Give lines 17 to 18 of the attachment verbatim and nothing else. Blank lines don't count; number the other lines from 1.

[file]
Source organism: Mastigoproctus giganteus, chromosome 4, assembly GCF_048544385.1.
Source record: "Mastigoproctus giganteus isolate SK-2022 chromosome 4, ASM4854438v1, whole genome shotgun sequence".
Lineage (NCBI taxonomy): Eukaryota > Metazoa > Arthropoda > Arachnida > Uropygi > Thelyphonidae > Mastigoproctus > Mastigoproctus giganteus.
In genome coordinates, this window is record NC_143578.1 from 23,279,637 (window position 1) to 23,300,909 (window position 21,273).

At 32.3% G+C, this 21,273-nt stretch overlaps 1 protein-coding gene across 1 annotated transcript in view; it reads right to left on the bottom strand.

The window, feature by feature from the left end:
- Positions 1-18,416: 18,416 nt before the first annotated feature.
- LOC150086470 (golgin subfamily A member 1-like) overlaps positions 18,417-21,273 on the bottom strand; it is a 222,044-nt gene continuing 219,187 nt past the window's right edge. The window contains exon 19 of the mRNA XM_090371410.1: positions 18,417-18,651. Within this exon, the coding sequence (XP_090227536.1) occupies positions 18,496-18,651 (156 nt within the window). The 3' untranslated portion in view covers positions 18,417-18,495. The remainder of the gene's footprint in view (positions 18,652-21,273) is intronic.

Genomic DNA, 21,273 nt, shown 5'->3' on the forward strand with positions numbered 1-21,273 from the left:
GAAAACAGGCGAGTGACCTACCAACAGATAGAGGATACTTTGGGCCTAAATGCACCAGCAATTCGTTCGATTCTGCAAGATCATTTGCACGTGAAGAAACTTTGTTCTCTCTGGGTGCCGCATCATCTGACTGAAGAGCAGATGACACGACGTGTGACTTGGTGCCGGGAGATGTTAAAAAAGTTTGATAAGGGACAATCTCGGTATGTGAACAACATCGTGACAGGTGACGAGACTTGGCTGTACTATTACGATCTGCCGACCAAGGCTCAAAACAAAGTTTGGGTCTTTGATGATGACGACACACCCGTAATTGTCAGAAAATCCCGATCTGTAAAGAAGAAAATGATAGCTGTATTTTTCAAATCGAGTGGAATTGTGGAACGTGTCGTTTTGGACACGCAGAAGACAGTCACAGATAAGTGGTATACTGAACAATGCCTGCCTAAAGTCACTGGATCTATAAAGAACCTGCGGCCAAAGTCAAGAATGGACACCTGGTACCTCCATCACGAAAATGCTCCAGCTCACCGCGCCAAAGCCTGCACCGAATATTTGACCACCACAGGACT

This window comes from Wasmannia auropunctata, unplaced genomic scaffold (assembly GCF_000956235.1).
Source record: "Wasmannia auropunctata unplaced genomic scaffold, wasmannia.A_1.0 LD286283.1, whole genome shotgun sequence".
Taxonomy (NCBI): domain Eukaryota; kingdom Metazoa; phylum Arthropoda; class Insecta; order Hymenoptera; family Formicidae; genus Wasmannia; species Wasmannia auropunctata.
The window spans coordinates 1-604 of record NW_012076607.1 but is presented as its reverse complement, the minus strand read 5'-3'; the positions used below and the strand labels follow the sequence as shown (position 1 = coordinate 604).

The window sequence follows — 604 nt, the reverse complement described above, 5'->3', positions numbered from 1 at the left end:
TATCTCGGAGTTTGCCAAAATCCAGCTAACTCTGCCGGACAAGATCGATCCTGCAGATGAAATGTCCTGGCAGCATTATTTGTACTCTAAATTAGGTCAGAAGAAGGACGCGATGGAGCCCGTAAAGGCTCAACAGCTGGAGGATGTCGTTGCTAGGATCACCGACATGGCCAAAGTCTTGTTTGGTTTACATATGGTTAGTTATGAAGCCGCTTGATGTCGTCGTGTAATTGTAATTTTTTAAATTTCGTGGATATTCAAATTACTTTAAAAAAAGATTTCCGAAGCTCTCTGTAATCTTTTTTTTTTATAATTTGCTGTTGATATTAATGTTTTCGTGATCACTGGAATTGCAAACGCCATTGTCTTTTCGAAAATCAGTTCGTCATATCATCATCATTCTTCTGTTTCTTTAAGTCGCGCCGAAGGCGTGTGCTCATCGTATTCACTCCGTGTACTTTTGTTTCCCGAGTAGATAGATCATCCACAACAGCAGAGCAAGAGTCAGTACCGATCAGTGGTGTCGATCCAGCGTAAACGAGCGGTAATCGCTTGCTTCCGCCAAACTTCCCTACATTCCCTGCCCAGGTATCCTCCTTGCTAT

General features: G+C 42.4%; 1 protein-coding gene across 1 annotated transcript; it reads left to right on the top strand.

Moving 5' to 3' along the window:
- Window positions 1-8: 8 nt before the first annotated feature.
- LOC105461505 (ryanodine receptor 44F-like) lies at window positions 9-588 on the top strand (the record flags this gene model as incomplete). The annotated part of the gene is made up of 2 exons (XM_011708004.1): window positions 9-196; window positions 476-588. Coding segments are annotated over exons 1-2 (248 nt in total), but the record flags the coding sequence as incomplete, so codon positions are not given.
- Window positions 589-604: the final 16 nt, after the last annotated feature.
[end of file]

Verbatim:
General features: G+C 42.4%; 1 protein-coding gene across 1 annotated transcript; it reads left to right on the top strand.

Moving 5' to 3' along the window: